Charles V. Bagli
Charlie Bagli has been covering the Robert Durst mystery for 20 years, mostly for The New York Times, but also for Los Angeles Magazine and Town & Country magazine. He covered the intersection of politics and real estate in New York, interviewing all of the city's powerful real estate billionaires, including members of the Durst family, before he even heard Bob's name. The case has taken him from Manhattan, where Durst's family owns a dozen skyscrapers, to Galveston, Texas, where Bob Durst rented a cheap room while posing as a mute woman, to Los Angeles, where Durst occasionally lived and where Susan Berman was murdered. Bagli has interviewed investigators and Durst, as well as his friends; his wife's Kathie's family and friends, and Susan Berman's far-flung network of friends and family. In a surprising coincidence, Bagli's closest friend had attended a camp in the Berkshire Mountains where Bob was a counselor. He wrote about the sale of high-profile buildings, Donald J. Trump's projects in Manhattan and his casino debacle, political contributions of the real estate industry, the battle to build a $2 billion stadium for the Jets, bid rigging in the construction industry and payoffs at the tax assessors office. He has worked for The New York Observer, the Daily Record, the Tampa Tribune and the Brooklyn Phoenix. He is the author of "Other People's Money; Inside the Housing Crisis and the Greatest Real Estate Deal Ever Made." Prior to becoming a journalist, he worked as an EKG tech, a furnace tender at a tool plant, a bus driver and a janitor at a Kmart. He has lived in Montclair, New Jersey for 34 years with his wife Ellie Bagli and their two daughters. He ran the New York Marathon twice and coached a girls softball team for 12 years.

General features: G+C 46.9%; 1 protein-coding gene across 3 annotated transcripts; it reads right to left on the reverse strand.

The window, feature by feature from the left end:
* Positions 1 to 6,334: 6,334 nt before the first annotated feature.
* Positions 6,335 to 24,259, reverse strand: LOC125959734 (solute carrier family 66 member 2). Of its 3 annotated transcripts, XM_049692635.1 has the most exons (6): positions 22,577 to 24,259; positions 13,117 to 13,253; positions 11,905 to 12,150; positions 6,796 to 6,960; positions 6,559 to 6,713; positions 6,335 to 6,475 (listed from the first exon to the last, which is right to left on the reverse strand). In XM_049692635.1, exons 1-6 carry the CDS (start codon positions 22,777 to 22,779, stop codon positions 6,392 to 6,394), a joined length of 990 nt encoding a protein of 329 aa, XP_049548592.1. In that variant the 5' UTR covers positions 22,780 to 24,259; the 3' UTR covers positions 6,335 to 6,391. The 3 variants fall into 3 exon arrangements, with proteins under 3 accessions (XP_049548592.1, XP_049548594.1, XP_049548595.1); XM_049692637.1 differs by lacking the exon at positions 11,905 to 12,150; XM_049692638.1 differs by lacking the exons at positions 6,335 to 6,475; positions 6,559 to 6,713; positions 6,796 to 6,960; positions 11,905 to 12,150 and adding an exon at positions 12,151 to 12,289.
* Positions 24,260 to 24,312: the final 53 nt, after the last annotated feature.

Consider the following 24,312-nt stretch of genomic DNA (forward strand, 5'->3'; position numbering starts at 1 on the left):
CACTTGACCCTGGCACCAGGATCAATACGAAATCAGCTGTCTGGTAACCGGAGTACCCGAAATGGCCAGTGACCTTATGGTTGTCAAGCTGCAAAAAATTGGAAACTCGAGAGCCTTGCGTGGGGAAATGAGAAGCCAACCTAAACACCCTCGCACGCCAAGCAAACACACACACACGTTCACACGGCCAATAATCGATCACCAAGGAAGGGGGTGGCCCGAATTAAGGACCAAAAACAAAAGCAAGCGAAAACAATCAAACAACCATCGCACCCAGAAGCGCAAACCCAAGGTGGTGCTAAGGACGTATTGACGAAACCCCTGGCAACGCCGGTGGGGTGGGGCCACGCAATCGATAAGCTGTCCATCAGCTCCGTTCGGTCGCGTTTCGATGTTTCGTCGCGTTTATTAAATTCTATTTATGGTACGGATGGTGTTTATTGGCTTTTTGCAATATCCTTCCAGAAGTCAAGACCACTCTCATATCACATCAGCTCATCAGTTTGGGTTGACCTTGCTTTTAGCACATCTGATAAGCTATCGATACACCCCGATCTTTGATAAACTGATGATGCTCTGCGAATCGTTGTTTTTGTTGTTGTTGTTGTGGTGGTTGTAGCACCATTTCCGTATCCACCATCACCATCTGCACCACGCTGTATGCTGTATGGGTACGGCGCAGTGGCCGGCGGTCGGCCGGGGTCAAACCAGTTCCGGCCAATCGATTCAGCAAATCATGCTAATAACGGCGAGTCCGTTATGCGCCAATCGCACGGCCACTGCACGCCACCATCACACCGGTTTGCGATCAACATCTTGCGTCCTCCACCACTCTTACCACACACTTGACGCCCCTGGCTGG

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You can find links to all of CRIME STORY’S coverage of the Robert Durst trial here. Introduction Robert A. Durst, the septuagenarian real estate scion on trial in Los Angeles for murder, never amounted to much. By his own account, he was a “mediocre” student with little patience or acumen for the family business. He had a “very small” circle of friends. He struggled with bulimia and talked to himself. Although he received a million dollars a year tax free from the family trust, money did not buy him happiness. He was estranged from his family and refused to attend his father’s funeral. Yet,...